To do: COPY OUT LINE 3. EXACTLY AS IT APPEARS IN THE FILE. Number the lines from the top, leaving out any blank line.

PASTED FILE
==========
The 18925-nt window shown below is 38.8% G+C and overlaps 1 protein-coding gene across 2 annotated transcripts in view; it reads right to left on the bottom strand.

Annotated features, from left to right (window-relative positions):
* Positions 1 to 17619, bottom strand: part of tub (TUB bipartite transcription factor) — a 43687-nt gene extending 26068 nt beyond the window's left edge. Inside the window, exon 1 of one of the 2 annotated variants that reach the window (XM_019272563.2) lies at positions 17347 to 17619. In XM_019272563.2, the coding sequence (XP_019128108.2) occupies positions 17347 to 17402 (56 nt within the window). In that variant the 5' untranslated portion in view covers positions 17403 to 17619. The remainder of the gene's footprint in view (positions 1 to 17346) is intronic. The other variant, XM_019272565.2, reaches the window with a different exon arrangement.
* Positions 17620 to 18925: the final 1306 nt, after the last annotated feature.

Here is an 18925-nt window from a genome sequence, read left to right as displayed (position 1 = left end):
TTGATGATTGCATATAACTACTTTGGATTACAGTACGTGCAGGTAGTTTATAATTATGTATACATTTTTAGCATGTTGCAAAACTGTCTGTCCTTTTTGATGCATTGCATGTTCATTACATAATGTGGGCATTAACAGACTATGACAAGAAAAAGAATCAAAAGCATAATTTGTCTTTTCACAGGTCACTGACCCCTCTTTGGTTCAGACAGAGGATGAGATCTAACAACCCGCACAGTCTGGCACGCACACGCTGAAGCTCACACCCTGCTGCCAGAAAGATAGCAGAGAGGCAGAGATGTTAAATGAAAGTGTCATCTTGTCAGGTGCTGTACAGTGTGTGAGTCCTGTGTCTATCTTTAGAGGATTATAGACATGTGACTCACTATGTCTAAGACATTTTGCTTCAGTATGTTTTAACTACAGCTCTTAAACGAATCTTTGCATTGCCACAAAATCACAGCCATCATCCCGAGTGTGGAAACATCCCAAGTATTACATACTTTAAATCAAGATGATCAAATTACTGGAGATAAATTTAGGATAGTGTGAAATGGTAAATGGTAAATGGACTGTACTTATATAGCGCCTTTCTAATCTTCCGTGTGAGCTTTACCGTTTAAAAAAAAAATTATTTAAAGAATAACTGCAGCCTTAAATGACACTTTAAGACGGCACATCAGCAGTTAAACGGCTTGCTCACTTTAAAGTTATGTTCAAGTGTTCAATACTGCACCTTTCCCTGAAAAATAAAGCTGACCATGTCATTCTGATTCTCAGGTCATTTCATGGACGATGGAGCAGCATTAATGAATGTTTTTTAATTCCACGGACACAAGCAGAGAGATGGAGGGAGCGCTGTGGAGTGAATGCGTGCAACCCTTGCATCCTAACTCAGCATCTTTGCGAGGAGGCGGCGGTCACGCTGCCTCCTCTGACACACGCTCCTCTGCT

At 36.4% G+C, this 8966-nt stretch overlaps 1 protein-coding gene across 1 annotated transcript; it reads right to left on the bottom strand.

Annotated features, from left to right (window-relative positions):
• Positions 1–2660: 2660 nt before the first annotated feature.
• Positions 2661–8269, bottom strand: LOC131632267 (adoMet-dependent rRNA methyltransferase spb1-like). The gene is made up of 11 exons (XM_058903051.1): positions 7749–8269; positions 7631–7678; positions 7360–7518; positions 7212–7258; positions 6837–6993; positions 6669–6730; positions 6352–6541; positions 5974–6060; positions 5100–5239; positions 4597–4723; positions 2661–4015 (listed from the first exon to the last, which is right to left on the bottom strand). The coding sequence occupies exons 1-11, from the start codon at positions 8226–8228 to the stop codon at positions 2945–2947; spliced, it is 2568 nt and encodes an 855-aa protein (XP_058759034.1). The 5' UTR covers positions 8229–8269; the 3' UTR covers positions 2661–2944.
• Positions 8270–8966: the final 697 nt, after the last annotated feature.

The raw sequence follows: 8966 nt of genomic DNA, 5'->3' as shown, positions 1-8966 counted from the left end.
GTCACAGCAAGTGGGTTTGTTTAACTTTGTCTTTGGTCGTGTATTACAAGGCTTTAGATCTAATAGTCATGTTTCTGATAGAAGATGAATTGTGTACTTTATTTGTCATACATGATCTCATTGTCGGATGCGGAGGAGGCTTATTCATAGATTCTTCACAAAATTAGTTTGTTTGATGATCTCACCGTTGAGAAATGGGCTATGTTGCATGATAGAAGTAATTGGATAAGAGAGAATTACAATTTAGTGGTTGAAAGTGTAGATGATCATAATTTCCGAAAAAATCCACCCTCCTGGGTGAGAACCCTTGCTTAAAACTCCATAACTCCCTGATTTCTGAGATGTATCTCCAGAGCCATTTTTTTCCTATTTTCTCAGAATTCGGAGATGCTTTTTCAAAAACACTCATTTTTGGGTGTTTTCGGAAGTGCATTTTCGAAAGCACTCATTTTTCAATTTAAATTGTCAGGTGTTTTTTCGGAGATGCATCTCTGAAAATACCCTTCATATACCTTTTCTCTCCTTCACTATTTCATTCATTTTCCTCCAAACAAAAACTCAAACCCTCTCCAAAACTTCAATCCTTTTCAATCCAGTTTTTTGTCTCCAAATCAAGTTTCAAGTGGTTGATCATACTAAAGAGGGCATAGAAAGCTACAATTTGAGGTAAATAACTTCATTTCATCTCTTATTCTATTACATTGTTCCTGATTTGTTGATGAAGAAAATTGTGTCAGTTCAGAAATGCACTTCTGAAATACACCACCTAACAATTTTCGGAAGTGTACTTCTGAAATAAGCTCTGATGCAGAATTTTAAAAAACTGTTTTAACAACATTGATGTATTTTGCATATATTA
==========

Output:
* Positions 1 to 17619, bottom strand: part of tub (TUB bipartite transcription factor) — a 43687-nt gene extending 26068 nt beyond the window's left edge. Inside the window, exon 1 of one of the 2 annotated variants that reach the window (XM_019272563.2) lies at positions 17347 to 17619. In XM_019272563.2, the coding sequence (XP_019128108.2) occupies positions 17347 to 17402 (56 nt within the window). In that variant the 5' untranslated portion in view covers positions 17403 to 17619. The remainder of the gene's footprint in view (positions 1 to 17346) is intronic. The other variant, XM_019272565.2, reaches the window with a different exon arrangement.